It's no coincidence that Donald Richie, dean of Western criticism of Japanese cinema and invoker of much mono no aware and Zen-Buddhist readings into Japanese film, provides the introduction here, as Thornton's study is one of the most detailed and insightful to ever come out of Western scholarship on Japanese period film. Why this should be so is also no coincidence: Thornton has researched, written on, and taught Japanese cinema for what appears to be over half of her life. Her expertise has been crystallized in this book, taking into account Japanese literary and theatrical forms, from the genealogy of the period piece from the Buddhist sermon, to the thematic similarities between the samurai epic and the type scene. The study takes as its central aim the relationship between the past as it's depicted and the present audience's reaction to it. Once again ironically enough, Thornton argues that the jidaigaki has always been anachronistic in film, and that the function of the period drama is not only to describe the iconography and unique characteristics of the past, but to also see how filmmakers avoid censorship from government authorities to critique modern institutions. By avoiding the pratfalls of exclusively universalizing Japanese cinema, Thornton's study on the cultural history and specificities of Japanese cinema provides one with not only a greater understanding of Japanese period films, but Japanese art and cultural history as a whole.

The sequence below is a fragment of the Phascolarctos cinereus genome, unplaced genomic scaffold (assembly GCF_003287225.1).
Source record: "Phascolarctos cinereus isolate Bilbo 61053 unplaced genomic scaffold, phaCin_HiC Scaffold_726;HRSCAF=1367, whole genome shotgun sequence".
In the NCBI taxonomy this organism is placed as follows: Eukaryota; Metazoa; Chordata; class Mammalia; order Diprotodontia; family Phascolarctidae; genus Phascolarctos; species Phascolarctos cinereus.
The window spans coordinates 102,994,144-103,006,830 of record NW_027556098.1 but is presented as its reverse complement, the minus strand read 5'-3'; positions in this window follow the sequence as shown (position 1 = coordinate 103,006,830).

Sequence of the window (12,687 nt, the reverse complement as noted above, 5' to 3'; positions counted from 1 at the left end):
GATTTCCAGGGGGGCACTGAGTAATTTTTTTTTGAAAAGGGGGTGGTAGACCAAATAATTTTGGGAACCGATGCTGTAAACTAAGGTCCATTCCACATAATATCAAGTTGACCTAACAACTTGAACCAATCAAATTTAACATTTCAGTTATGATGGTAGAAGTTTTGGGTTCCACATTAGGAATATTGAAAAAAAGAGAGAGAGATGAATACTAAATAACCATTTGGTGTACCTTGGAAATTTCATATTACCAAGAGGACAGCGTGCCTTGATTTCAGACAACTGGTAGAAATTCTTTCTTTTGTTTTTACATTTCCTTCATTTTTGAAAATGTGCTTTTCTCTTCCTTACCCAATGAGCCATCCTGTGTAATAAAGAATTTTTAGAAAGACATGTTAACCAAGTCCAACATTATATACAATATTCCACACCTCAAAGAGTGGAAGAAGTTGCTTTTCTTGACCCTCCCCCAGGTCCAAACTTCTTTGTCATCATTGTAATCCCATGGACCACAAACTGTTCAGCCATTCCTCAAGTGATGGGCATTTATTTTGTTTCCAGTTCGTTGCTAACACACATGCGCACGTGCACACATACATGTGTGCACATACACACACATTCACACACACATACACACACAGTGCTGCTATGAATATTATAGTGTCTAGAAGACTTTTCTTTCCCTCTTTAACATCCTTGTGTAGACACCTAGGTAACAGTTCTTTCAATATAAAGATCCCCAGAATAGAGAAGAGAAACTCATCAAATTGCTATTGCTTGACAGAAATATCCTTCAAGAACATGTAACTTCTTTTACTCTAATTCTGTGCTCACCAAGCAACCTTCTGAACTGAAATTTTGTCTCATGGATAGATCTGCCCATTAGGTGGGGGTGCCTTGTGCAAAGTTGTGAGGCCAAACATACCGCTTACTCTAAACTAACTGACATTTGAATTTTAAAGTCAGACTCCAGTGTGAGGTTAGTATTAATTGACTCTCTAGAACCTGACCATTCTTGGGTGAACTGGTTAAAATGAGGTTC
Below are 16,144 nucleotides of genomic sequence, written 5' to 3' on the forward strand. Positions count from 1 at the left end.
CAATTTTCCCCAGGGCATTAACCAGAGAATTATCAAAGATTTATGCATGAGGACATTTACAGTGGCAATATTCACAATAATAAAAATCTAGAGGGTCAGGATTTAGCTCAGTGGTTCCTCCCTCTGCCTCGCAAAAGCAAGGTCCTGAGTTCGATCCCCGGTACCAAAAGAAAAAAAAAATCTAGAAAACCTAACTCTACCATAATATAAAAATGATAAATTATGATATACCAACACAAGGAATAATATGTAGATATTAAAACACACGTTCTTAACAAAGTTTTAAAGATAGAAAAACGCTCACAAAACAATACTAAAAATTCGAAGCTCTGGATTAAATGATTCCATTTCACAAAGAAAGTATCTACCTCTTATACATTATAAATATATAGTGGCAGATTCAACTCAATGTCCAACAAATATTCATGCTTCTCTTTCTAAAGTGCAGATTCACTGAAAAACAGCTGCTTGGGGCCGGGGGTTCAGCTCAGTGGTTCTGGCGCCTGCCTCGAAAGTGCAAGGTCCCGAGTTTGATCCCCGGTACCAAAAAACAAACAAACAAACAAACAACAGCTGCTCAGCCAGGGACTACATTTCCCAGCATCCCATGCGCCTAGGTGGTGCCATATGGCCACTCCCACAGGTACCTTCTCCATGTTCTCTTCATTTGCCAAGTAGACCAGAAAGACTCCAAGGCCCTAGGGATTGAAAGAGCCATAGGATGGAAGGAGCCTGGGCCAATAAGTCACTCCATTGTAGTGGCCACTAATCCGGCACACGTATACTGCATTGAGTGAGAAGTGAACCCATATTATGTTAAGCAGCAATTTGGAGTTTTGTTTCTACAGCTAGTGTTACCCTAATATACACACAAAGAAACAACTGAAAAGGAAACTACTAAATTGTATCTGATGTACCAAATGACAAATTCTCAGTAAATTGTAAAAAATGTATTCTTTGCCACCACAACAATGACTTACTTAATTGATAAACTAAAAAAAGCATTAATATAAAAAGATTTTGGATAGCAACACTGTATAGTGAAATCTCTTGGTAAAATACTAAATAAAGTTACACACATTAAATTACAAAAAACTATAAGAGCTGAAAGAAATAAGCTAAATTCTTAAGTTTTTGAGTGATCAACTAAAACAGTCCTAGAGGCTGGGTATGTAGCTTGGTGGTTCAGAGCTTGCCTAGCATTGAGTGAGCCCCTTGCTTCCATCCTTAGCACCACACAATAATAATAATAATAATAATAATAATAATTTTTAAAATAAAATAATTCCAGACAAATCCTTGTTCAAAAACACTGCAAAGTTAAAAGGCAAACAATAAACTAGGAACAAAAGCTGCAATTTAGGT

Mitsuyo Wada-Marciano, Nippon Modern: Japanese Cinema of the 1920s and 1930s, , University of Hawaii Press, 2008
Michael Baskett, The Attractive Empire: Transnational Film Culture in Imperial Japan, University of Hawaii Press, 2008
Sybil A. Thornton, The Japanese Period Film: A Critical Analysis, McFarland, 2007
Date Posted: 10/3/2008